When I think about caviar, I think about luxurious cars being driven away by a valet, champagne glasses, and black and white tuxedos. I think of a dinner party at one of the most elegant houses in any neighborhood I’ve had the pleasure of visiting. What is it that makes these things click in my brain when I think of caviar, though? Now that I think about it, what exactly is caviar anyways?
Caviar is the fish eggs, or roe, of one of the several types of fish species from the Sturgeon family. Now, while all fish lay “roe,” not all fish roe is fit for human consumption. Further, the only type of fish that can produce the roe known as caviar is the Sturgeon fish. Sturgeon fish are prehistoric species that have been on Earth for nearly 200 million years. Some Sturgeon have been known to grow to over 2500 pounds, but on average they grow to just over 50 pounds.
Traditionally, caviar classification was only suitable when the fish roe was taken from the Black and Caspian Seas of the Mediterranean. Now, due to overfishing and overexploitation, the caviar taken from the fish in those areas is coveted among all others. Among the most expensive caviar in the entire world comes from the Beluga species of Sturgeon, and is extremely difficult to come by, not to mention wildly expensive.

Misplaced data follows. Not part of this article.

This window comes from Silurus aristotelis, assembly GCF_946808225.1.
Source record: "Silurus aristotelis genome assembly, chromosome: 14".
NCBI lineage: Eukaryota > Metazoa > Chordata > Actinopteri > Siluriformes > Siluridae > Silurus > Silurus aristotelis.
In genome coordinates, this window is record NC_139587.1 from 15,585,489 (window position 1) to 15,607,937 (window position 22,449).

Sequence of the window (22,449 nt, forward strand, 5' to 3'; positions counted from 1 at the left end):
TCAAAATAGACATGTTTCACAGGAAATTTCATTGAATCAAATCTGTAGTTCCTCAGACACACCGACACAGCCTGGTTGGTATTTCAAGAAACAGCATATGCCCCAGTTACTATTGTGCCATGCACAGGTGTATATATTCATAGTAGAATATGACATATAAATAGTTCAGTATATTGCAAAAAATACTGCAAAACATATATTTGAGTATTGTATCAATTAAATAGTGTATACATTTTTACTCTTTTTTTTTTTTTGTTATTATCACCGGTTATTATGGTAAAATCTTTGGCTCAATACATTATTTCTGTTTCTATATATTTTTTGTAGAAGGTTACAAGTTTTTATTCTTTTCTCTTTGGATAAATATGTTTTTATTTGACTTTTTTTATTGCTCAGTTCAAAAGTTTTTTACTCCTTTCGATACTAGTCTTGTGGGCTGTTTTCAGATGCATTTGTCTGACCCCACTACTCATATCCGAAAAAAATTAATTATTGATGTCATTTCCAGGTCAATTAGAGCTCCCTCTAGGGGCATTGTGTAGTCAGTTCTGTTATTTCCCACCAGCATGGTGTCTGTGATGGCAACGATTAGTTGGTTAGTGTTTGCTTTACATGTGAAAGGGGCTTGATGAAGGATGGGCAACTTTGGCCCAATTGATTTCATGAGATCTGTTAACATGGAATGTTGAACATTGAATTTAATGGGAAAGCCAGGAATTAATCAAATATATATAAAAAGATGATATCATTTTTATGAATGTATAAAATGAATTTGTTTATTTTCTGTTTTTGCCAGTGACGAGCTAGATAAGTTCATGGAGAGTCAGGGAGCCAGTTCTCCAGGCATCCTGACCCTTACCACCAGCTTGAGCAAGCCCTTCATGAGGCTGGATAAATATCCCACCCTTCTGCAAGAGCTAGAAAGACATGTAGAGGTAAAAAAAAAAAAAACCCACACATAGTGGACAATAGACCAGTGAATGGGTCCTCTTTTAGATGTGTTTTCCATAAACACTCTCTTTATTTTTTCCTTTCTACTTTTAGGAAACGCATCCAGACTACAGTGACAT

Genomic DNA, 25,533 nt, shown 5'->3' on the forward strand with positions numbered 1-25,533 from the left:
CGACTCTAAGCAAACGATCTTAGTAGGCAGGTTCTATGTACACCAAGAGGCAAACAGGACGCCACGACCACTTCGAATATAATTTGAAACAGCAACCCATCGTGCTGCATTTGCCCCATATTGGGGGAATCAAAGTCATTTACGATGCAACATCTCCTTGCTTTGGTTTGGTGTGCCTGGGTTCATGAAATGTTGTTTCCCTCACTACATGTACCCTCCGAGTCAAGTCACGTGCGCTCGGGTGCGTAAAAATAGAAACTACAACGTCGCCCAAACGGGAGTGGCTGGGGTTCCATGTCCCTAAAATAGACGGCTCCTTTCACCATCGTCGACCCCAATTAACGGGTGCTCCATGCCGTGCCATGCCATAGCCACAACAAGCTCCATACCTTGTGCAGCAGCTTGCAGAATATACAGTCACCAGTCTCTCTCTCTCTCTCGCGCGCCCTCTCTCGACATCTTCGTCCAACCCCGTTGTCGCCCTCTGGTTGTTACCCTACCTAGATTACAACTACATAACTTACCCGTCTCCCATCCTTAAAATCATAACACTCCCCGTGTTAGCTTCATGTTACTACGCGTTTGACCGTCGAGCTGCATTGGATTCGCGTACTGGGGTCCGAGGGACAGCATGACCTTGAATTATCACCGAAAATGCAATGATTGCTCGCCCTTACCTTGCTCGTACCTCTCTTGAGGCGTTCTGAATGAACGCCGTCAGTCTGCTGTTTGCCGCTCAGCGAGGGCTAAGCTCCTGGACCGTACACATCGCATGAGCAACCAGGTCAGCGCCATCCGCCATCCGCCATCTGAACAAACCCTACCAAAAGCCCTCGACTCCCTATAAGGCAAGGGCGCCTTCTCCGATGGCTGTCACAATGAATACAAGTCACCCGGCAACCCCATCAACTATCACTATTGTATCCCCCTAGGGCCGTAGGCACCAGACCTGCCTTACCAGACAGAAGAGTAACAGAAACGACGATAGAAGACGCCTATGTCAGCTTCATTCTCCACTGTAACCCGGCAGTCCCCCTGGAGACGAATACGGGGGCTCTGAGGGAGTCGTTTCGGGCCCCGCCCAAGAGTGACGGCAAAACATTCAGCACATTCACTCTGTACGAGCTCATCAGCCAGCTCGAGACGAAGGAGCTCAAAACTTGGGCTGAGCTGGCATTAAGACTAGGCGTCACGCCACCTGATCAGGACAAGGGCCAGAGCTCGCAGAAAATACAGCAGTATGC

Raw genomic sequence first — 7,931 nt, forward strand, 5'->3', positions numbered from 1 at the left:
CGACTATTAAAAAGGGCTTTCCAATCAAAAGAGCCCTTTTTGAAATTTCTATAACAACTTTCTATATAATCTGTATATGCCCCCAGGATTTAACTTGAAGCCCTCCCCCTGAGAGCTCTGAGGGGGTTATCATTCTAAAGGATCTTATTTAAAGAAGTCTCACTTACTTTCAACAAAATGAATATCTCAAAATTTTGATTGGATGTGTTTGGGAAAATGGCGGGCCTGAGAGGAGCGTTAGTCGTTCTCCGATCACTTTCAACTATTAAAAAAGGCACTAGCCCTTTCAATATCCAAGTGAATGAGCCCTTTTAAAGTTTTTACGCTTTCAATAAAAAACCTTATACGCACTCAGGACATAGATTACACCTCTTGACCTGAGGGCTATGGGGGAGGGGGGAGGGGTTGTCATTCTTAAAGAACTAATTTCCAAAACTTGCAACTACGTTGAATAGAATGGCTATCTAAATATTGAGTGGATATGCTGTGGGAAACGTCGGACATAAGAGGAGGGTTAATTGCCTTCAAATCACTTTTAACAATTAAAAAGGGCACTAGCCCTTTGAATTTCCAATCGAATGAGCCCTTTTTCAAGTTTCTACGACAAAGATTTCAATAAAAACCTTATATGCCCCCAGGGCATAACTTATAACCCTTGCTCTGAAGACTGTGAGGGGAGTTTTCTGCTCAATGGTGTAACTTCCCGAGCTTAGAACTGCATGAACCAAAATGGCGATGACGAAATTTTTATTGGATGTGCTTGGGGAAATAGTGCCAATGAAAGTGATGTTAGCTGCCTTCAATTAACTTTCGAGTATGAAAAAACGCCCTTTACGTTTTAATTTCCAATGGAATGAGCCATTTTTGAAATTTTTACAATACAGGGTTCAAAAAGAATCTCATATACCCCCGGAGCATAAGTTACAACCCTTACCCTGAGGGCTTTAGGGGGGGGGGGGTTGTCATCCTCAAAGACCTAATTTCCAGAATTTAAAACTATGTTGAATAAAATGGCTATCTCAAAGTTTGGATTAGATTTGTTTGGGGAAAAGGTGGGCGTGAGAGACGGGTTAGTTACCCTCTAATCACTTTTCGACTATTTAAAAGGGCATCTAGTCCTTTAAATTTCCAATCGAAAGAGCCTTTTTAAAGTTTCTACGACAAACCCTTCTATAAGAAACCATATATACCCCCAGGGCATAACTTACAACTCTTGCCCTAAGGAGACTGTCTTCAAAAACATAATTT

To further complicate the caviar classification, we need to look at the individual quality of the roe that comes from each fish. Generally, there are two types of caviar classification, Grade 1 and Grade 2. To be considered Grade 1 caviar, the roe must be large in diameter, be firm to the touch, and entirely intact. This means no broken roe in a batch, or it will not meet the grade requirements. Grade 2 caviar is the less beautiful roe. The roe may be smaller in diameter, have more firm texture, and not as symmetrical as grade 1 caviar. The best-of-the-best is also graded by its color. Beluga caviar varies in color between light gray and silver colors and even gold in the rarest of occasions.
Now that we have some background on just what caviar is, let’s explore its taste and texture.
Caviar is said to be an experience in food, unlike any other. The texture of the caviar can be just as impressive as its taste. Being fish roe, you expect that it will have a fishy taste. But what you don’t expect is the variation in salty and sweet flavors. The difference between wild caviar and farmed caviar will also have an impact on flavor. Because wild fish have a diet that is not nearly as consistent as farmed fish, wild caviar taste is far more complex. The uniformity of a diet for farmed fish will produce caviar that is far more consistent. Tastes can jump across the board and can include salt, butter, brine, and even nutty flavors.
The caviar’s texture is something that either draws people to enjoy it or drives them away—the roe bursts in your mouth to different degrees based on quality and size. The flavor shockingly emerges from the caviar, and for caviar enthusiasts, it’s one of the most enjoyable parts of consuming it.
While caviar does have its place among wealthy consumers and classy dinner parties, it is certainly not exclusive. There are options for those of us who want to explore our pallets and see out how the other side lives. Pick a night, grab a bottle of champagne, some affordable caviar, and enjoy yourself. After all, we only live once.